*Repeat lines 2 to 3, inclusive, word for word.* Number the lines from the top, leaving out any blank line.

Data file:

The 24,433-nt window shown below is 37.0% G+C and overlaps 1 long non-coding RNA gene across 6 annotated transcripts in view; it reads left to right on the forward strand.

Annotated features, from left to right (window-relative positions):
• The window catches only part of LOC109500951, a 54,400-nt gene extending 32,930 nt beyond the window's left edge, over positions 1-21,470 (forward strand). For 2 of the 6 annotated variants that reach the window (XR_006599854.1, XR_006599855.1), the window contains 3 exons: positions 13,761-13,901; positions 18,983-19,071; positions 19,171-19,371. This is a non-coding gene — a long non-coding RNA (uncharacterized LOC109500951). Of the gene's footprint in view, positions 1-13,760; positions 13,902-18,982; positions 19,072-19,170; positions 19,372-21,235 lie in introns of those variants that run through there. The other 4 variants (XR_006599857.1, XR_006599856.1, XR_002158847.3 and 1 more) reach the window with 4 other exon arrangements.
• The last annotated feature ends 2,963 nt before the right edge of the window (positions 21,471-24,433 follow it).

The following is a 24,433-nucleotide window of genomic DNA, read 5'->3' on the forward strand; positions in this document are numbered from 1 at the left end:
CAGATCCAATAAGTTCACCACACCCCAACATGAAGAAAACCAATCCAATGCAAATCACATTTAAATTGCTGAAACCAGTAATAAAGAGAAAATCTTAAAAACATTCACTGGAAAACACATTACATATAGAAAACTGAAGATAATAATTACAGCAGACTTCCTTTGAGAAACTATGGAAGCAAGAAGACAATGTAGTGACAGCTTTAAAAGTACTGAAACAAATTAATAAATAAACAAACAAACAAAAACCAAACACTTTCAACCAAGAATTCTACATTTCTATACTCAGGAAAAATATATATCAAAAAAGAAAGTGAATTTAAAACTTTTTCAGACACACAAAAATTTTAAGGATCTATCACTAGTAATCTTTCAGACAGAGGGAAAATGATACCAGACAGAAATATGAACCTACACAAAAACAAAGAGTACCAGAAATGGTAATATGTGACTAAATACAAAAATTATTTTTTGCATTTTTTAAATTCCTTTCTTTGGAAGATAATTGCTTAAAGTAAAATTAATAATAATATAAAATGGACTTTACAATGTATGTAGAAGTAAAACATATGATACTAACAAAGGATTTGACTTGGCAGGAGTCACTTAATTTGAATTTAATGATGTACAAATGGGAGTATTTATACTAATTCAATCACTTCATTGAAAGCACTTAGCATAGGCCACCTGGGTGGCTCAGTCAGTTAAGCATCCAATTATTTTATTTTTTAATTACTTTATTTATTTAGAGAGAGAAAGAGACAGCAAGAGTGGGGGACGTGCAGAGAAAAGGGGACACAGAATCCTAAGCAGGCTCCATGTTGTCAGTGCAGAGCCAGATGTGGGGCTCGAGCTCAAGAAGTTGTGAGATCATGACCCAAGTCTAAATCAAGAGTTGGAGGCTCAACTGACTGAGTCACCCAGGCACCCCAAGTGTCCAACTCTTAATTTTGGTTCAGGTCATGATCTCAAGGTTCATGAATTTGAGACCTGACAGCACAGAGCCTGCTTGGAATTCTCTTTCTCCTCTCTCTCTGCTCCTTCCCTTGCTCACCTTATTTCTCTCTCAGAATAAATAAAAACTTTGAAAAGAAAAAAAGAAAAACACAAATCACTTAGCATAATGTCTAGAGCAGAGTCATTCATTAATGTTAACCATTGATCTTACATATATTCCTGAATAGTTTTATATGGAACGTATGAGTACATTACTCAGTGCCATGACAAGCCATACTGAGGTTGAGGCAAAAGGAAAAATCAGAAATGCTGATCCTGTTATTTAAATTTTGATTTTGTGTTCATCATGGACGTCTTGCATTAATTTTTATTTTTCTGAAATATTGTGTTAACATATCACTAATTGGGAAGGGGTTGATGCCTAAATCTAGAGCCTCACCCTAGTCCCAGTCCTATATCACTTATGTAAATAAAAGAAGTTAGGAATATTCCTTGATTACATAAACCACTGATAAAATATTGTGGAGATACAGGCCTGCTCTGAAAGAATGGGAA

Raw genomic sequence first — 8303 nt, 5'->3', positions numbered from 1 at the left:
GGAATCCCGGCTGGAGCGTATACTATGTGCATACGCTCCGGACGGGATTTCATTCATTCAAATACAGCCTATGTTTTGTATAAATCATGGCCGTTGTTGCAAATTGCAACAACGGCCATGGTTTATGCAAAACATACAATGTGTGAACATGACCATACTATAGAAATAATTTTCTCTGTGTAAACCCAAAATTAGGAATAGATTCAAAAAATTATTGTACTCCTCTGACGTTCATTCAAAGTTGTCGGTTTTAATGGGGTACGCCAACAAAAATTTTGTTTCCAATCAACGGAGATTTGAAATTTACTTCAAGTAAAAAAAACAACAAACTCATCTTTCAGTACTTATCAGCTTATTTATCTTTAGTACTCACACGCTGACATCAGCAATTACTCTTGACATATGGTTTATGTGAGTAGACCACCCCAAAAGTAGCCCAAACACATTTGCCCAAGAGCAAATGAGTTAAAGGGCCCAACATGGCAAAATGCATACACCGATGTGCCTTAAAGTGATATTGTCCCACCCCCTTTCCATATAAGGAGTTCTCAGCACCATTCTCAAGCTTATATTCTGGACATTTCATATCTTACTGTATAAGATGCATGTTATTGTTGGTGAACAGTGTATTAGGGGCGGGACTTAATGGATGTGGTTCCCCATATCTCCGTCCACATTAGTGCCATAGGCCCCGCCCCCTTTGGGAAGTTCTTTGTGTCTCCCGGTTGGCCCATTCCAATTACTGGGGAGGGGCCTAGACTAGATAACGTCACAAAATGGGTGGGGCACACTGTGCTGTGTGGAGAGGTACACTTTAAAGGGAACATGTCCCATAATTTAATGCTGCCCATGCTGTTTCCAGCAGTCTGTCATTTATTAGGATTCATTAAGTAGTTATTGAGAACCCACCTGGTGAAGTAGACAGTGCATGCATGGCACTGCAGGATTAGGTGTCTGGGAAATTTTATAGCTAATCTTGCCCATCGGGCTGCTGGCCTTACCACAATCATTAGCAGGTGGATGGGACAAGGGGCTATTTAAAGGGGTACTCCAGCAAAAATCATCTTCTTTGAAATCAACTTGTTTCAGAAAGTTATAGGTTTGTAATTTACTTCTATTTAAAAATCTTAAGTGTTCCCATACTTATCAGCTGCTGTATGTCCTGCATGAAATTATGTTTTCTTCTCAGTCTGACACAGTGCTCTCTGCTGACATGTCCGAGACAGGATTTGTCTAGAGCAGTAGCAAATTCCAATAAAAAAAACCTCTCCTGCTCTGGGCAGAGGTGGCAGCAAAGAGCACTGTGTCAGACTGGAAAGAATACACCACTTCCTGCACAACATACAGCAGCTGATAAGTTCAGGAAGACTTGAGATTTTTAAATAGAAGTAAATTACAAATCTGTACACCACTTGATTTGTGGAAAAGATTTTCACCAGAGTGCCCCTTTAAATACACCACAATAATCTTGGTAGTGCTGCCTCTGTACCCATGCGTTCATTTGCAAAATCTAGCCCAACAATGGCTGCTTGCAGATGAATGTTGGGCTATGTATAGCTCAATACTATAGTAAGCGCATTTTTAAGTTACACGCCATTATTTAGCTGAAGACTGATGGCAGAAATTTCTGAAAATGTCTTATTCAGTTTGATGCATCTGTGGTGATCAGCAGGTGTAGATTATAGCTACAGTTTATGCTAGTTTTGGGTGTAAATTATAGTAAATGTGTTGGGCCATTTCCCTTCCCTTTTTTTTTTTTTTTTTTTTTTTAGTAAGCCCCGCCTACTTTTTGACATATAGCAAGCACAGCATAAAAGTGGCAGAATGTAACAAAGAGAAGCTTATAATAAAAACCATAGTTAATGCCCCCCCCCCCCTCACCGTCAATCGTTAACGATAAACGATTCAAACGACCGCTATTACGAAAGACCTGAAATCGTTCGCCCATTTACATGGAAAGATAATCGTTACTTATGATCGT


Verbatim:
Annotated features, from left to right (window-relative positions):
• The window catches only part of LOC109500951, a 54,400-nt gene extending 32,930 nt beyond the window's left edge, over positions 1-21,470 (forward strand). For 2 of the 6 annotated variants that reach the window (XR_006599854.1, XR_006599855.1), the window contains 3 exons: positions 13,761-13,901; positions 18,983-19,071; positions 19,171-19,371. This is a non-coding gene — a long non-coding RNA (uncharacterized LOC109500951). Of the gene's footprint in view, positions 1-13,760; positions 13,902-18,982; positions 19,072-19,170; positions 19,372-21,235 lie in introns of those variants that run through there. The other 4 variants (XR_006599857.1, XR_006599856.1, XR_002158847.3 and 1 more) reach the window with 4 other exon arrangements.